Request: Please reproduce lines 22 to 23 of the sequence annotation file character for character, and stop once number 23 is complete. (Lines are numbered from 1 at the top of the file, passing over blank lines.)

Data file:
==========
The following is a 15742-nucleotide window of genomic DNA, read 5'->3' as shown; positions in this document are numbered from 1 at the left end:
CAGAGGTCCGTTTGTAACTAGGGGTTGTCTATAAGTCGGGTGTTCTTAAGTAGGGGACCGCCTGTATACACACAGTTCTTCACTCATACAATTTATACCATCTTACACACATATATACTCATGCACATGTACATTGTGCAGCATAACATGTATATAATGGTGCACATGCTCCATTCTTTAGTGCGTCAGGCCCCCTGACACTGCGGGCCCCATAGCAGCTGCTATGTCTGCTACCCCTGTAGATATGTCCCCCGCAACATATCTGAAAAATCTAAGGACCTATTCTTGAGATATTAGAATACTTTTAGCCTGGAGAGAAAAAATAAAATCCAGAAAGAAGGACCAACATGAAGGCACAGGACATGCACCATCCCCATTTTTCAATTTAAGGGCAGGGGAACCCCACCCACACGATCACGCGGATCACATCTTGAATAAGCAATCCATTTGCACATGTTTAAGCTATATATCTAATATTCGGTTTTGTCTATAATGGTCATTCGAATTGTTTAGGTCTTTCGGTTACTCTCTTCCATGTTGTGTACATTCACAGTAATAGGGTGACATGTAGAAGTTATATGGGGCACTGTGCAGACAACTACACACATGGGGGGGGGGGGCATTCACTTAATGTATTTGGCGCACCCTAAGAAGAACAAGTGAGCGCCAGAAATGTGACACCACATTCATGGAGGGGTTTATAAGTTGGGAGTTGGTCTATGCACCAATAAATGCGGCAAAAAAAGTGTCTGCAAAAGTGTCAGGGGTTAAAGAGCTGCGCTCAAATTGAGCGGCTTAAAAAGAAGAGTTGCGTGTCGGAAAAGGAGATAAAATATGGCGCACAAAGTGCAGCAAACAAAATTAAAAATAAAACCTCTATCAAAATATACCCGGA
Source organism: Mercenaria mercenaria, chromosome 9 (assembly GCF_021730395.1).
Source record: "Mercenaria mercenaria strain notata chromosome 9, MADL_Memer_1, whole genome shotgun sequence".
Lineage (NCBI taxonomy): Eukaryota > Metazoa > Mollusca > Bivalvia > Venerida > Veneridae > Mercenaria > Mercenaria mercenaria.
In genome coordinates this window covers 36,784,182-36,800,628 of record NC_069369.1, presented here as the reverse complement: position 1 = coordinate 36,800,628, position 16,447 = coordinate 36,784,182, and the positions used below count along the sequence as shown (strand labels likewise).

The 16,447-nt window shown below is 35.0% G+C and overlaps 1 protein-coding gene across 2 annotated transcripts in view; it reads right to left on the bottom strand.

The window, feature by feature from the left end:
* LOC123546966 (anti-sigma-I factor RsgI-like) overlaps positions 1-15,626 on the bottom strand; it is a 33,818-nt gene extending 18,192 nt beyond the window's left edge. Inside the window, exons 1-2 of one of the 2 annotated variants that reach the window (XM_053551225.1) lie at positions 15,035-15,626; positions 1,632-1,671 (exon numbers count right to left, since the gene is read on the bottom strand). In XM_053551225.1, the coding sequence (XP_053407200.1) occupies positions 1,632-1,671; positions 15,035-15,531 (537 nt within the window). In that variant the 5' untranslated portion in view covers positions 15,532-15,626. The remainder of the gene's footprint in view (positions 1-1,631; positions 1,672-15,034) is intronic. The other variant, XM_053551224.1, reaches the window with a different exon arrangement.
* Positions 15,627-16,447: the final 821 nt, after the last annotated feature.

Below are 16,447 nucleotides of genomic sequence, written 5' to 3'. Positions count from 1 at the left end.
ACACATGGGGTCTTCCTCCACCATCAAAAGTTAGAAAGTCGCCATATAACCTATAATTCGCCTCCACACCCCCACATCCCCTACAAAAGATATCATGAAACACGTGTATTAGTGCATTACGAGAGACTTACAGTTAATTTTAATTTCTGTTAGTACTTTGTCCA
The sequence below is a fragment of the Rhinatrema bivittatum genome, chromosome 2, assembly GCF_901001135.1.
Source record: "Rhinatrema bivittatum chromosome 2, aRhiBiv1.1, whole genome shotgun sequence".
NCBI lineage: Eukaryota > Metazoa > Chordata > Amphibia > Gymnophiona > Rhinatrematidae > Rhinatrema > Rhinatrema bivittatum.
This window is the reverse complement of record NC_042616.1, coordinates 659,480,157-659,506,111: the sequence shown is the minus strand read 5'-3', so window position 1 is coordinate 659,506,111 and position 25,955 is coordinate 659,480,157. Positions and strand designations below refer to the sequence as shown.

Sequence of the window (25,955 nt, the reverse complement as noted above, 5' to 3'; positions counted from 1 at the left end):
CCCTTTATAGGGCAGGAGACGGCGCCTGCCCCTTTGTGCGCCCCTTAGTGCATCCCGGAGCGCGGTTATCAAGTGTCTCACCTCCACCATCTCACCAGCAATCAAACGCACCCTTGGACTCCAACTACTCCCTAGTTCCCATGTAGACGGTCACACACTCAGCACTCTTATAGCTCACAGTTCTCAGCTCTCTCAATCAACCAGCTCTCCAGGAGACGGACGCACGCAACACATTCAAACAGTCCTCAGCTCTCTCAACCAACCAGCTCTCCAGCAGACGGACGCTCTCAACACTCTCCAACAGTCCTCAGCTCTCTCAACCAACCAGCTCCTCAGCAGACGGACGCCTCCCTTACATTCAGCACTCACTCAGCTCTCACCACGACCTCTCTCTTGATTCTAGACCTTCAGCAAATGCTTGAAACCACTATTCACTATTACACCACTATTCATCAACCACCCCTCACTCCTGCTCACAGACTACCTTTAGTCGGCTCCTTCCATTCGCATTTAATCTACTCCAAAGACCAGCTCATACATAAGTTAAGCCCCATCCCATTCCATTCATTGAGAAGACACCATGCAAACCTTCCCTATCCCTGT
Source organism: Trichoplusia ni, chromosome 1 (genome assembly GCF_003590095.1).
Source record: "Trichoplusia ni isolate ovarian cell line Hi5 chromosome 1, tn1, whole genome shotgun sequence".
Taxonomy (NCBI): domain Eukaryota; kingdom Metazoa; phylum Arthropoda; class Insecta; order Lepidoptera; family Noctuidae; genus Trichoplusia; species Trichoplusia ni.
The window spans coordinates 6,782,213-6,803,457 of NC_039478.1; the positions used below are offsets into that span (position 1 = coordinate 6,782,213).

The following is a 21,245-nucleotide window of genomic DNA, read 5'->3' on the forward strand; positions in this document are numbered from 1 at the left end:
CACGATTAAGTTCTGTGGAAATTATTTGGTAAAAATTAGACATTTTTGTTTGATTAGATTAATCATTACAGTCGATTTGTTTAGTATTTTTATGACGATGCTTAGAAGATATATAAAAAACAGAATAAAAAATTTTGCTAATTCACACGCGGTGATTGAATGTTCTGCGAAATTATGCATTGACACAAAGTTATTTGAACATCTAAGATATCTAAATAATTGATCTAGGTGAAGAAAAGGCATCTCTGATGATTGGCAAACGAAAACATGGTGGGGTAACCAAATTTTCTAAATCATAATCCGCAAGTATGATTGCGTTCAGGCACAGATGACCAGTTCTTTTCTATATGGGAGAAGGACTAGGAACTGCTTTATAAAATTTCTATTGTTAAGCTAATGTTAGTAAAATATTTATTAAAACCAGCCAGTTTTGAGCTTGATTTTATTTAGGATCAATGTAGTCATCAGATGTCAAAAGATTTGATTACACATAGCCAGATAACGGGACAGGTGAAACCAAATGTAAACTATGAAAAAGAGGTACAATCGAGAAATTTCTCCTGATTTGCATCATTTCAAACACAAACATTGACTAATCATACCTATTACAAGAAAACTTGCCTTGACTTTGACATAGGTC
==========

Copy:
The window spans coordinates 6,782,213-6,803,457 of NC_039478.1; the positions used below are offsets into that span (position 1 = coordinate 6,782,213).

The following is a 21,245-nucleotide window of genomic DNA, read 5'->3' on the forward strand; positions in this document are numbered from 1 at the left end: